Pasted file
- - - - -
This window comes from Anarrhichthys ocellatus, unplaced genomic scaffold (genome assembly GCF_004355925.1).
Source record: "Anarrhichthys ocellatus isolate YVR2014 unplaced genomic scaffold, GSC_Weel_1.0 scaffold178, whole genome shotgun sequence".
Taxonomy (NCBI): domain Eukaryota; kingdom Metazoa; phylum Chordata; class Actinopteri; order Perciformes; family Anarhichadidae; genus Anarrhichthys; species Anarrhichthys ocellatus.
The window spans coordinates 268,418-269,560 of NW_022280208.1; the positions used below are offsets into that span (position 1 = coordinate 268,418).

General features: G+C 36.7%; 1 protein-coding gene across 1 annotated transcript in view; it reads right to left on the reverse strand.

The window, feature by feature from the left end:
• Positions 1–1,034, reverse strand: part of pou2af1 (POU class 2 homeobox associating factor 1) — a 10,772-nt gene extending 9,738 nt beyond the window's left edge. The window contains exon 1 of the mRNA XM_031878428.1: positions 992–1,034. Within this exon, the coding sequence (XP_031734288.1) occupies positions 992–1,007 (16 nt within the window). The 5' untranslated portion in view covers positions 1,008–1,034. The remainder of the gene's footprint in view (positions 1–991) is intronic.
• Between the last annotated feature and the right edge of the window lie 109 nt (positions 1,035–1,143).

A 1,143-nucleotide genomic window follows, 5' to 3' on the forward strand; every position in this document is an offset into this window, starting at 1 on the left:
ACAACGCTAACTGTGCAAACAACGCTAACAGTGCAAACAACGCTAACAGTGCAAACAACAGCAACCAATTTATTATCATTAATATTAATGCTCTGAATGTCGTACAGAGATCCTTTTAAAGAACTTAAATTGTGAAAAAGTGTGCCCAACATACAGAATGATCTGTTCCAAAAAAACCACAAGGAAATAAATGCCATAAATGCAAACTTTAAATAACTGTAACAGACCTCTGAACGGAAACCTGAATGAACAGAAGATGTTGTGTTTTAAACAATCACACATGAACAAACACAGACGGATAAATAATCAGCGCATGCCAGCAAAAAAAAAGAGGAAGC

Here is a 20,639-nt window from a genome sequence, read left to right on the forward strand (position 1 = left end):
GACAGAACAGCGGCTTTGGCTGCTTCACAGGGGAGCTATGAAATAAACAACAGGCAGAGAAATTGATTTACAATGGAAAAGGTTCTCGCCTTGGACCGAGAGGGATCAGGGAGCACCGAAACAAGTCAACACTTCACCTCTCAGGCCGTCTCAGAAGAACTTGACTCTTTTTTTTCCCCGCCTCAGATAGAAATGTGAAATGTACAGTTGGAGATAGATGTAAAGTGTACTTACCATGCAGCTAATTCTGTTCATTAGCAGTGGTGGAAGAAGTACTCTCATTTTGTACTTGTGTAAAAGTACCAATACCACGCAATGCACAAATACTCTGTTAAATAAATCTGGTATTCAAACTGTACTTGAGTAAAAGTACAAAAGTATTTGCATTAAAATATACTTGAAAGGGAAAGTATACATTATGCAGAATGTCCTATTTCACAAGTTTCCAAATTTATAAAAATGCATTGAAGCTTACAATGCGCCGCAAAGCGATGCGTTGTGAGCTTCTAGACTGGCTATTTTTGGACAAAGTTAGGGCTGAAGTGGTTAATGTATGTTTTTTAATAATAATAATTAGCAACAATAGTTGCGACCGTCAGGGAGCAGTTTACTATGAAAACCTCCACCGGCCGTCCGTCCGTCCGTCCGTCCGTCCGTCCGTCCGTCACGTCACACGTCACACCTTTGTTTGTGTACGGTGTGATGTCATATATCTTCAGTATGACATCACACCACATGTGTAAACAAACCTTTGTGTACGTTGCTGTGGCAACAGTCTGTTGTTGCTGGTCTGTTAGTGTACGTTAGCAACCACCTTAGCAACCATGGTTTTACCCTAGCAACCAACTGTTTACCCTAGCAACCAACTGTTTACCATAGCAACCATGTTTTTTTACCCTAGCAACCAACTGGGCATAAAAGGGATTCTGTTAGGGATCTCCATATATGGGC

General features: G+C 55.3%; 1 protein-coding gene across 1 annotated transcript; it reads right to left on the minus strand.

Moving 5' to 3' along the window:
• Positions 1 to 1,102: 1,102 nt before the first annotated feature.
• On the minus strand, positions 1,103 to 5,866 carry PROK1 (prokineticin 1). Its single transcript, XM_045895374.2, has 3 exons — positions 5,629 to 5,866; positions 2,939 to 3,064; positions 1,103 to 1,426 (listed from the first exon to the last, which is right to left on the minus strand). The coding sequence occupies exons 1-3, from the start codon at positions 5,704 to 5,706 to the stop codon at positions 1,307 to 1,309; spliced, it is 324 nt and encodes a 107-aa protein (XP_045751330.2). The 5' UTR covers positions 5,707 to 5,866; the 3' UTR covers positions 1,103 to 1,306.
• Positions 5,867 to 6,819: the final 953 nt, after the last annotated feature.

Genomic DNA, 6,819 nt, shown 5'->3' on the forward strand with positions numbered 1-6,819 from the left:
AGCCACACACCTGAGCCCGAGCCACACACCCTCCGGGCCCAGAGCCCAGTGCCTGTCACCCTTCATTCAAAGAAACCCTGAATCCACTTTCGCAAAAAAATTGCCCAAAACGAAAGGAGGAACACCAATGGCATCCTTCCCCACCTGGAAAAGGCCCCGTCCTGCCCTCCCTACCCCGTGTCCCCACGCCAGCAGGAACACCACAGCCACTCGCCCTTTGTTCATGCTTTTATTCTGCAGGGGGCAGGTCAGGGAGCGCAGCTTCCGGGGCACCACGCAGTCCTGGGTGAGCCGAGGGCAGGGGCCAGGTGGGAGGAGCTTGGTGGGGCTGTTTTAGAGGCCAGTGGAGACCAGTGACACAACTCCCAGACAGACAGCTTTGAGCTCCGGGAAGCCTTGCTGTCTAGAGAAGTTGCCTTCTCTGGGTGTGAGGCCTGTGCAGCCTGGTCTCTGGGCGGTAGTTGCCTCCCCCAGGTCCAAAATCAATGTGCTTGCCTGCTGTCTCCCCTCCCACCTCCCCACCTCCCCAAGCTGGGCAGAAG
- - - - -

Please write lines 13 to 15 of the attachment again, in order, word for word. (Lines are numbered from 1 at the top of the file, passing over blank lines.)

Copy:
General features: G+C 55.3%; 1 protein-coding gene across 1 annotated transcript; it reads right to left on the minus strand.

Moving 5' to 3' along the window:
• Positions 1 to 1,102: 1,102 nt before the first annotated feature.